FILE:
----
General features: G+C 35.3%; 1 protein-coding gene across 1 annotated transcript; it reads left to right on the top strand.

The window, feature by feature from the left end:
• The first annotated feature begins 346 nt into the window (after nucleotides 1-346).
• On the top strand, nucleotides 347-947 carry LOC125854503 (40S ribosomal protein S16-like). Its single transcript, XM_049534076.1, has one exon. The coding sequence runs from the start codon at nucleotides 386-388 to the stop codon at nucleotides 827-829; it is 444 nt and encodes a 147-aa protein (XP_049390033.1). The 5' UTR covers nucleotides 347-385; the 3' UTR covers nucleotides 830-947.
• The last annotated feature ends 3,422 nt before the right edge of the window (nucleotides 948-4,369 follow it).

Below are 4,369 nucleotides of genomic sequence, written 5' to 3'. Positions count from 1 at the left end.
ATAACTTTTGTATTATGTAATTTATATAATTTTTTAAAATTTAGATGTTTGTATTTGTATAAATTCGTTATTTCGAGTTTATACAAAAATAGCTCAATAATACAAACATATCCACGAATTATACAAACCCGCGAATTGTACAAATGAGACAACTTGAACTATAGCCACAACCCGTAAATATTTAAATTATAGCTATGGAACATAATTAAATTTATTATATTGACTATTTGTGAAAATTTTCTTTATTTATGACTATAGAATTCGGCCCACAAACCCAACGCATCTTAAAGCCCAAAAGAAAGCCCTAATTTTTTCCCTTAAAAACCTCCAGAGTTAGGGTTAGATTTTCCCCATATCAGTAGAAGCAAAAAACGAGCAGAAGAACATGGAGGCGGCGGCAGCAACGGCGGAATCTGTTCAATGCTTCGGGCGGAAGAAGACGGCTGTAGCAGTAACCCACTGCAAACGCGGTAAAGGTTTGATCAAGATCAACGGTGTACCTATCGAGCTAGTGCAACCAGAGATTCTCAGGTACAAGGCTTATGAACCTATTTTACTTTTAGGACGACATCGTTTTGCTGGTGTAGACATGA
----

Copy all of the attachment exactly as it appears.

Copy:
General features: G+C 35.3%; 1 protein-coding gene across 1 annotated transcript; it reads left to right on the top strand.

The window, feature by feature from the left end:
• The first annotated feature begins 346 nt into the window (after nucleotides 1-346).
• On the top strand, nucleotides 347-947 carry LOC125854503 (40S ribosomal protein S16-like). Its single transcript, XM_049534076.1, has one exon. The coding sequence runs from the start codon at nucleotides 386-388 to the stop codon at nucleotides 827-829; it is 444 nt and encodes a 147-aa protein (XP_049390033.1). The 5' UTR covers nucleotides 347-385; the 3' UTR covers nucleotides 830-947.
• The last annotated feature ends 3,422 nt before the right edge of the window (nucleotides 948-4,369 follow it).

Below are 4,369 nucleotides of genomic sequence, written 5' to 3'. Positions count from 1 at the left end.
ATAACTTTTGTATTATGTAATTTATATAATTTTTTAAAATTTAGATGTTTGTATTTGTATAAATTCGTTATTTCGAGTTTATACAAAAATAGCTCAATAATACAAACATATCCACGAATTATACAAACCCGCGAATTGTACAAATGAGACAACTTGAACTATAGCCACAACCCGTAAATATTTAAATTATAGCTATGGAACATAATTAAATTTATTATATTGACTATTTGTGAAAATTTTCTTTATTTATGACTATAGAATTCGGCCCACAAACCCAACGCATCTTAAAGCCCAAAAGAAAGCCCTAATTTTTTCCCTTAAAAACCTCCAGAGTTAGGGTTAGATTTTCCCCATATCAGTAGAAGCAAAAAACGAGCAGAAGAACATGGAGGCGGCGGCAGCAACGGCGGAATCTGTTCAATGCTTCGGGCGGAAGAAGACGGCTGTAGCAGTAACCCACTGCAAACGCGGTAAAGGTTTGATCAAGATCAACGGTGTACCTATCGAGCTAGTGCAACCAGAGATTCTCAGGTACAAGGCTTATGAACCTATTTTACTTTTAGGACGACATCGTTTTGCTGGTGTAGACATGA